The following statements reflect the current interpretation by the AMA and AADA of correct coding and appropriate claims processing and payment. They are offered as a basis for discussion with medical directors to clarify these important issues and facilitate agreement.
General E/M bundling issues
- When an E/M service is provided and represents a separately identifiable service, it is reasonable for physicians to expect payment, assuming that the physician has documented a separate E/M service in the medical record.
- It is generally more convenient for the patient and more cost effective if multiple separate services can be provided on the same date rather than requiring multiple return visits.
- The -25 modifier is the most straightforward way for physicians to indicate a separate E/M service to carriers, and the CPT descriptor of modifier -25 is clear enough that it should not be misconstrued by carriers. Carriers are expected to recognize modifiers.
- The CPT definition of modifier -25 states that an E/M service may be prompted by the system or condition for which a separate procedure or service is needed, and as such, different diagnoses are not required for the E/M service and other separate procedure.
- The -57 modifier is also reasonable to indicate a separately identifiable E/M service that results in a decision for surgery that might be performed on the same day.
Dermatology E/M bundling issues
- A shave removal procedure, e.g. code 11311, does not include an E/M service in the physician work, and a separate E/M service submitted with a -25 modifier on the same date should not be bundled with the shave removal.
- The intralesional injection codes (11900 and 11901) do not include an E/M service in their physician work and a separate E/M service submitted with a -25 modifier on the same date should not be bundled with the intralesional injection.
- A destruction procedure, e.g. code 17000, or an acne surgery, e.g. code 10040, are not components of an E/M service, and if an unrelated E/M service indicated by a -25 modifier is provided on the same date as the other service, the separate E/M service should also be paid on the initial claim with the other services.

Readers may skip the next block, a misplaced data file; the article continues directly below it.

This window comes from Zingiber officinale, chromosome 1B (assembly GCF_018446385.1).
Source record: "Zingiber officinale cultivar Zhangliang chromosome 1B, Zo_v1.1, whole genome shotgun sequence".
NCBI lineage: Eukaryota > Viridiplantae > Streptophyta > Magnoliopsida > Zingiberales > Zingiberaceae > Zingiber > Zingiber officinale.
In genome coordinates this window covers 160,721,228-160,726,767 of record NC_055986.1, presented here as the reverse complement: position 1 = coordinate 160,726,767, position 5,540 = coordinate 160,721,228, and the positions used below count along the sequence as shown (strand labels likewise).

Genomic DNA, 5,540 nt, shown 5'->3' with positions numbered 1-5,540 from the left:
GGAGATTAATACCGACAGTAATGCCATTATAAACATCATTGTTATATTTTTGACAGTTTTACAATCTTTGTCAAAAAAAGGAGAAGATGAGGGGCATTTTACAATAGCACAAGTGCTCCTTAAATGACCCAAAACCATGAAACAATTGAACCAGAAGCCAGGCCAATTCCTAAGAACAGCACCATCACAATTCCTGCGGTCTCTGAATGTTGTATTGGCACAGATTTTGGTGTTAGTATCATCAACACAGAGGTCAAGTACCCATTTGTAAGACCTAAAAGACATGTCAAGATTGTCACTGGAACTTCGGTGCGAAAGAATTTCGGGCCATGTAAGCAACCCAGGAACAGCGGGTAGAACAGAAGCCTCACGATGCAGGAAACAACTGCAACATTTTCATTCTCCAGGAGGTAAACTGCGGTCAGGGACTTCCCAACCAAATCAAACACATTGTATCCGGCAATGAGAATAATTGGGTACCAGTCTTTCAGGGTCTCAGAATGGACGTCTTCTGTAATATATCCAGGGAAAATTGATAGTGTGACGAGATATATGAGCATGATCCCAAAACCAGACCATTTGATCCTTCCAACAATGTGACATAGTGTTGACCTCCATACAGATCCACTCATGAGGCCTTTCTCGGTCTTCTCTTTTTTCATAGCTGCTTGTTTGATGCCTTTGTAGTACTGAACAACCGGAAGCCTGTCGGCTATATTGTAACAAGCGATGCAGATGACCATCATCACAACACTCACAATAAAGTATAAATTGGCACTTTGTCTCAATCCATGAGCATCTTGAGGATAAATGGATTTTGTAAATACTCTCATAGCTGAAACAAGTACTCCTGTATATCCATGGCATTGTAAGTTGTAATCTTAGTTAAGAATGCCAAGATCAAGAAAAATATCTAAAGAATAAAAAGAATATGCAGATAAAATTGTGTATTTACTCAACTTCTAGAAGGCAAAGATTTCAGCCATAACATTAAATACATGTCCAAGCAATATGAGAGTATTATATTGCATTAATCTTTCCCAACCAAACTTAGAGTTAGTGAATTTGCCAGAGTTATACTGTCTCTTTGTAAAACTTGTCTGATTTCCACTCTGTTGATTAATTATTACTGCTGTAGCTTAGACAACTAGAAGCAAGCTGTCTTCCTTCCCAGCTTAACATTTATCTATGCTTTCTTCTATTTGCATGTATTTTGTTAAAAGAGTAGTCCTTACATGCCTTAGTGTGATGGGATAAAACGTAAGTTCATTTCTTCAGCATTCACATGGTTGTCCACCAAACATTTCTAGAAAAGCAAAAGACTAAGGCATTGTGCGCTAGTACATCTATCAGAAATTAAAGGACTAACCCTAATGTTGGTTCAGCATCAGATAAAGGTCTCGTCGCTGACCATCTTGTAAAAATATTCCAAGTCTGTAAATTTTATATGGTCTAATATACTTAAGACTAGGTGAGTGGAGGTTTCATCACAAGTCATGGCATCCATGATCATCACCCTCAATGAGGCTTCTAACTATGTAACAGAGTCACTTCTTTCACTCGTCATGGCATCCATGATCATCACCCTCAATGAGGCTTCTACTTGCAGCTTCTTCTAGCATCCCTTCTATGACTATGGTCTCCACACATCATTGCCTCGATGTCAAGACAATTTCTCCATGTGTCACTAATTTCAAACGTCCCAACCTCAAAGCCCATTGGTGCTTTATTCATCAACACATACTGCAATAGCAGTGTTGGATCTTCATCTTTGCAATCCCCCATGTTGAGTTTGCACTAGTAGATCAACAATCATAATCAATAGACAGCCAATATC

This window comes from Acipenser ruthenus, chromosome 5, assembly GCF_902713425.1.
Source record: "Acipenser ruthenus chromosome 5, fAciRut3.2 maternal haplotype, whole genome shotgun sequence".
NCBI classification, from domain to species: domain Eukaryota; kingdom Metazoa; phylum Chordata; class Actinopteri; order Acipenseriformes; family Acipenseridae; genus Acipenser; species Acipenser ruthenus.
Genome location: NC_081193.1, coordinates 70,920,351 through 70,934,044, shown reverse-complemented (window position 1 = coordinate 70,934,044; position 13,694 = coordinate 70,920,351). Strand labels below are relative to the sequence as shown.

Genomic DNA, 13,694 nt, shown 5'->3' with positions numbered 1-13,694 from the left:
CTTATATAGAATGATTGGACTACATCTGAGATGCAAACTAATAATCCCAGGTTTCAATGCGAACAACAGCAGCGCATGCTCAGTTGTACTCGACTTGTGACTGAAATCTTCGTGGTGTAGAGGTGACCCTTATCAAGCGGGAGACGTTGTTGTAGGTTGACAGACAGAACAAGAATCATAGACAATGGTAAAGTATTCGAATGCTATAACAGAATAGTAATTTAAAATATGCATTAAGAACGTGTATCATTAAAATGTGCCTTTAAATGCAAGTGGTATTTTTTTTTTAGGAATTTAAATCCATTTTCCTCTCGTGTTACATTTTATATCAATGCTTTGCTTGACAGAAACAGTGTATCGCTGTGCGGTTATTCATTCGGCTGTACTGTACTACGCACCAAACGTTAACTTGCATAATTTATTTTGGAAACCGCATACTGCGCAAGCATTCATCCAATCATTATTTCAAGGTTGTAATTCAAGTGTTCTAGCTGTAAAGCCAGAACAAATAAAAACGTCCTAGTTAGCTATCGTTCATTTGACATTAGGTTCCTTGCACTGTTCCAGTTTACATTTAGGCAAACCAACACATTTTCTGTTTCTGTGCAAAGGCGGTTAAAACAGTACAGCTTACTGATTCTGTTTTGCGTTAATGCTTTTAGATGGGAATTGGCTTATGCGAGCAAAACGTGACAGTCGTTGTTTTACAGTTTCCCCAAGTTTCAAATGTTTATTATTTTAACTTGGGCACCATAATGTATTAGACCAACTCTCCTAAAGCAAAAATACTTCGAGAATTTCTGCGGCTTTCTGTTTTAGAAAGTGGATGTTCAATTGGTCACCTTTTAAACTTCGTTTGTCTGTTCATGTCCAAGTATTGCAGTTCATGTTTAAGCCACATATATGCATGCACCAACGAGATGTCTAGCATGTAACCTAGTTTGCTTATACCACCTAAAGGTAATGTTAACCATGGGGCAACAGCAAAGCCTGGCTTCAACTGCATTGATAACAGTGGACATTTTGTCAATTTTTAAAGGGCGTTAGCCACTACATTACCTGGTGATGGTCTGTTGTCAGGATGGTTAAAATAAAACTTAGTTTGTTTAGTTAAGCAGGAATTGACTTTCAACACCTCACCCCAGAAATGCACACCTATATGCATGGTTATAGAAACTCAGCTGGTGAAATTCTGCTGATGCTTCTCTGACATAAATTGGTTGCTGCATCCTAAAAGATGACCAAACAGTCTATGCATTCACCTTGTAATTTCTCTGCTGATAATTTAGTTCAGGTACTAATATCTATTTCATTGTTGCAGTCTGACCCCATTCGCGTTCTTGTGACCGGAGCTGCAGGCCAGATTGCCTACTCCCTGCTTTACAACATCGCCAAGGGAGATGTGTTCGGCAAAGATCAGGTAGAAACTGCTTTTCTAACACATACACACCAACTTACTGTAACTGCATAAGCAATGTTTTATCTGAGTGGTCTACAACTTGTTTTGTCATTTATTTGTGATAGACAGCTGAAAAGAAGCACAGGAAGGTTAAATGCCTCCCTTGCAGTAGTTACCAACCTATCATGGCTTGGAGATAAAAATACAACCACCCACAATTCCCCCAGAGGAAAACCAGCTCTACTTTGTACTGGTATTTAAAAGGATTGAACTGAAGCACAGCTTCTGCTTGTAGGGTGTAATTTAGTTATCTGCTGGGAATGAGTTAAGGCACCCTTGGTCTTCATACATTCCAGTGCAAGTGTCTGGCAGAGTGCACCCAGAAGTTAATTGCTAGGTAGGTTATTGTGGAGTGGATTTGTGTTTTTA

Dermatologic surgery bundling issues
- A destruction procedure, e.g. code (17000) is not a component of a shave removal procedure, e.g. code (11301), and they should not be bundled together for payment.
- The destruction a benign or premalignant lesion, e.g. code (17000) is not a component of the destruction of a malignant lesion (codes 17260 through 17286), and by definition must be separate lesions and should not be bundled together for payment.
- The destruction procedure for benign or premalignant lesions, e.g. code (17000) is not a component of excision procedures for benign lesions (11400 series) or of excision of malignant lesions (11600 series) and since each is a distinct and separate service, they should not be bundled together for payment.
- A layered intermediate or complex repair is not included in the excision of benign or malignant skin lesions which by CPT definition only includes simple repair.
- Mohs surgery code 17311 is to be reported for first stage performed on head, neck, hands, feet, genitalia, or any location with surgery involving muscle, cartilage, bone, tendon, major nerves or vessels, up to five tissue blocks. Each additional stage, up to 5 tissue blocks, is to be reported with 17312, and not bundled with Mohs code 17311.
Mohs code 17313 to be reported for first stage performed on trunk, arms or legs, up to five tissue blocks. Each additional block, up to five tissue blocks is to be reported with Mohs code 17314. Mohs code 17315 is to be reported as an add-on code in conjunction with Mohs codes 17311-17314.
Please note that Mohs codes are no longer modifier 51 exempt.
Dermatopathology bundling issues
- Pathology codes 88304 or 88305 are never "incidental" to a surgical procedure and should never be bundled with the surgery.
- Biopsy (11100) and frozen section pathology interpretation of tissue from that biopsy (88331), prior to a decision for Mohs surgery is appropriate in cases where no prior biopsy was performed to establish the diagnosis. Such services are appropriately coded with a -59 modifier and should not be bundled with subsequent separate Mohs surgery procedures.
Multiple surgery rule
- The Multiple Surgery Rule as described in the Federal Register, June 24, 1994, p. 32767-32768, is the current standard for multiple procedure payment. This rule bases payment on the lesser of the actual charge or 100 percent of the fee schedule amount for the primary procedure and 50 percent for the second through fifth procedures. This relative value for additional procedures was established by the Harvard (Hsiao) study in 1993 and accepted by CMS and other third-party payers. The reduction by insurance carriers for a third and additional procedures to 25 percent is outdated, unfair and unreasonable.
- Codes designated in CPT as add-on codes are already valued as secondary procedures and are exempt from the multiple surgery rule.